It was Inauguration Day, and my college marching band filled enough buses to cover what seemed like a mile of I-95 as we traveled from Chapel Hill to Washington DC. It was 2001, the January after what many of us thought had been the most divisive November we could remember, consisting of nail-biting, chad-counting, and an election so close that friends stopped talking to one another.
In the gap of time between when our buses pulled in to let off the 300+ band members plus staff and when we walked through pre-9/11 security, I remember our band director gathering us together as best he could on that cold, rainy morning. And he shared with us an insight that has stuck with me ever since.
“You represent this school,” he said. “When you are wearing that uniform, people around you who don’t even know you will hear your words, see your actions, and view your school as they view you. You won’t notice them, but they will notice you. They will discover who you represent, and their impression of our school will be easy to tarnish and difficult to get back.”
Three Presidents later, my band director’s words still echo loud and clear—not only pointing to the last few weeks under our current President but also pointing back to me and the beam in my own eye as a leader, a pastor, a Christ-follower.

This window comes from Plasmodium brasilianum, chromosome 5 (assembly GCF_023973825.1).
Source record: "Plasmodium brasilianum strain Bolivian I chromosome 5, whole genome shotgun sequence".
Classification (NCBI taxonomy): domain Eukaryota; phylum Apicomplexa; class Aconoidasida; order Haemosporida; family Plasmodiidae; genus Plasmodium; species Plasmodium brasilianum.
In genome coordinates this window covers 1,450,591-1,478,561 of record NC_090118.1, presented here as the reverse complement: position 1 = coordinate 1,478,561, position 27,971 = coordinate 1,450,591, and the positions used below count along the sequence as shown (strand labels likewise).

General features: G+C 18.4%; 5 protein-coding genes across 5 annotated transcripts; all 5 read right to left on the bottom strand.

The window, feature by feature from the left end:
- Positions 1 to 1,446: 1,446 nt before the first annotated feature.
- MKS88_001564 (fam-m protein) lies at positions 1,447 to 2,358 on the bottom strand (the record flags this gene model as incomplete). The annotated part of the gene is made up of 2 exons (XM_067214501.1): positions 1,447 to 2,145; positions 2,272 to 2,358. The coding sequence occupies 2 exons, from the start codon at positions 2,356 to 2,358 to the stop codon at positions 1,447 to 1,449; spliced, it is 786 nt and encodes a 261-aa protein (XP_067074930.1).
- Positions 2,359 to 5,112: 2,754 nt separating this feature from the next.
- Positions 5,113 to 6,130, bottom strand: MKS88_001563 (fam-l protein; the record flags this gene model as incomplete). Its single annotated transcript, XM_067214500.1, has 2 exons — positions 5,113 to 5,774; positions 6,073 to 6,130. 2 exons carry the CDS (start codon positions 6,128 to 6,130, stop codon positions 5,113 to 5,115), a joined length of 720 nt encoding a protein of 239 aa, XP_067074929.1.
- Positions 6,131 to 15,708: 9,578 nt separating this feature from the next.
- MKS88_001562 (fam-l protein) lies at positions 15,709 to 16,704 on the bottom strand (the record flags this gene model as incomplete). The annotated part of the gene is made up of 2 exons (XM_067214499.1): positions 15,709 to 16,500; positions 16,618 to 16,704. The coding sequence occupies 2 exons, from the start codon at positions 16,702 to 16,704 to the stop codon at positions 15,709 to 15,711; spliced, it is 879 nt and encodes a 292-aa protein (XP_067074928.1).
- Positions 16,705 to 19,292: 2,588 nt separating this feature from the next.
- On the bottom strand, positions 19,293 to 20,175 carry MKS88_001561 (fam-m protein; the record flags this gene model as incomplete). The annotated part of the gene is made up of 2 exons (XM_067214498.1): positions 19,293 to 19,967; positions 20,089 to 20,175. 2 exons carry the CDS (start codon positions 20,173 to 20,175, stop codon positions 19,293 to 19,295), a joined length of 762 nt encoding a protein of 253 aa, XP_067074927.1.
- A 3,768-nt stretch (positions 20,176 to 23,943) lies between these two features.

My leadership also is an ambassadorship, one in which I am called to continuously learn and constantly grow. If there’s something every chapter in life, every moment in history, and every person can offer—from those we choose to those that someone else has chosen—it’s an opportunity to learn something. And though he may not realize it, President Trump is providing lessons for my leadership—and perhaps yours too.
Lesson #1: A leader gives permission without even knowing it
As a leader, you’re in the fishbowl. You may not want to be, you may try to live life as if you are not, but everybody is still watching. From locker room talk to comments stereotyping Muslim people to the way one treats their spouse in public and protects their children, people are watching and taking their cues from President Trump, in all domains. And they will continue to.